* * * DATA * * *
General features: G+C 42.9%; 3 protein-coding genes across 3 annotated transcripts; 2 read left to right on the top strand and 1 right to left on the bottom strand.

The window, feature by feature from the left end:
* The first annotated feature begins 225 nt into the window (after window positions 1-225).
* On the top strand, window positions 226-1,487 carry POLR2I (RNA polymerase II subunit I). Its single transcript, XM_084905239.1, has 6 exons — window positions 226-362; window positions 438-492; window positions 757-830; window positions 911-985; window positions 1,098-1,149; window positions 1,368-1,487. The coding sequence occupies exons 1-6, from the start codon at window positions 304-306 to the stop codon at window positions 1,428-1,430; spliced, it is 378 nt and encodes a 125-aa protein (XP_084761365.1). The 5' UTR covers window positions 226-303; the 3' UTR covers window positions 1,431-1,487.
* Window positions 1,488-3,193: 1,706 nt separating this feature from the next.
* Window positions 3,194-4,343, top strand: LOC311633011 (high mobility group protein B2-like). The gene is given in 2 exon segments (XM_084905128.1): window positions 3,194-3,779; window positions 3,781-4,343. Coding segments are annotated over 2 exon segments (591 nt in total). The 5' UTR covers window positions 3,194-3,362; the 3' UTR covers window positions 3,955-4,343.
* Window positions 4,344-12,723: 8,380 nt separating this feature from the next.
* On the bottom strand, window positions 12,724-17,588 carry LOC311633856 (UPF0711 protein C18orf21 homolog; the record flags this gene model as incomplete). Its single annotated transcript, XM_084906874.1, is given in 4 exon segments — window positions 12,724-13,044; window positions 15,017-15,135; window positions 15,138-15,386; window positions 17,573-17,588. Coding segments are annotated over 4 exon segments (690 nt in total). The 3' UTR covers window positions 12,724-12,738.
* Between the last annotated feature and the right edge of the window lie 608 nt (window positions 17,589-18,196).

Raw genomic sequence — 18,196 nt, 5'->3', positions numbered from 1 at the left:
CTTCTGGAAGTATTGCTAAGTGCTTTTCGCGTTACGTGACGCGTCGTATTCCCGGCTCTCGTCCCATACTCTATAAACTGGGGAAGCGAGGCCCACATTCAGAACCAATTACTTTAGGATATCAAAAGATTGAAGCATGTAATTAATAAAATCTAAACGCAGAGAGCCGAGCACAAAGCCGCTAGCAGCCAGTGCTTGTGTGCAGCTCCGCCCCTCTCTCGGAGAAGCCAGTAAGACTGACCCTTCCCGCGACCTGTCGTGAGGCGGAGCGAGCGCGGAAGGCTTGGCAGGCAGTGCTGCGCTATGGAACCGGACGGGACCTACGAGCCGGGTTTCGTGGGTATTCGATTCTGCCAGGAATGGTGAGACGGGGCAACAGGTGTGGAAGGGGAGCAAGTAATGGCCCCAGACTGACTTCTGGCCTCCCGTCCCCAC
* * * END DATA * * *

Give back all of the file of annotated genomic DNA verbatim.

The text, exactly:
General features: G+C 42.9%; 3 protein-coding genes across 3 annotated transcripts; 2 read left to right on the top strand and 1 right to left on the bottom strand.

The window, feature by feature from the left end:
* The first annotated feature begins 225 nt into the window (after window positions 1-225).
* On the top strand, window positions 226-1,487 carry POLR2I (RNA polymerase II subunit I). Its single transcript, XM_084905239.1, has 6 exons — window positions 226-362; window positions 438-492; window positions 757-830; window positions 911-985; window positions 1,098-1,149; window positions 1,368-1,487. The coding sequence occupies exons 1-6, from the start codon at window positions 304-306 to the stop codon at window positions 1,428-1,430; spliced, it is 378 nt and encodes a 125-aa protein (XP_084761365.1). The 5' UTR covers window positions 226-303; the 3' UTR covers window positions 1,431-1,487.
* Window positions 1,488-3,193: 1,706 nt separating this feature from the next.
* Window positions 3,194-4,343, top strand: LOC311633011 (high mobility group protein B2-like). The gene is given in 2 exon segments (XM_084905128.1): window positions 3,194-3,779; window positions 3,781-4,343. Coding segments are annotated over 2 exon segments (591 nt in total). The 5' UTR covers window positions 3,194-3,362; the 3' UTR covers window positions 3,955-4,343.
* Window positions 4,344-12,723: 8,380 nt separating this feature from the next.
* On the bottom strand, window positions 12,724-17,588 carry LOC311633856 (UPF0711 protein C18orf21 homolog; the record flags this gene model as incomplete). Its single annotated transcript, XM_084906874.1, is given in 4 exon segments — window positions 12,724-13,044; window positions 15,017-15,135; window positions 15,138-15,386; window positions 17,573-17,588. Coding segments are annotated over 4 exon segments (690 nt in total). The 3' UTR covers window positions 12,724-12,738.
* Between the last annotated feature and the right edge of the window lie 608 nt (window positions 17,589-18,196).

Raw genomic sequence — 18,196 nt, 5'->3', positions numbered from 1 at the left:
CTTCTGGAAGTATTGCTAAGTGCTTTTCGCGTTACGTGACGCGTCGTATTCCCGGCTCTCGTCCCATACTCTATAAACTGGGGAAGCGAGGCCCACATTCAGAACCAATTACTTTAGGATATCAAAAGATTGAAGCATGTAATTAATAAAATCTAAACGCAGAGAGCCGAGCACAAAGCCGCTAGCAGCCAGTGCTTGTGTGCAGCTCCGCCCCTCTCTCGGAGAAGCCAGTAAGACTGACCCTTCCCGCGACCTGTCGTGAGGCGGAGCGAGCGCGGAAGGCTTGGCAGGCAGTGCTGCGCTATGGAACCGGACGGGACCTACGAGCCGGGTTTCGTGGGTATTCGATTCTGCCAGGAATGGTGAGACGGGGCAACAGGTGTGGAAGGGGAGCAAGTAATGGCCCCAGACTGACTTCTGGCCTCCCGTCCCCAC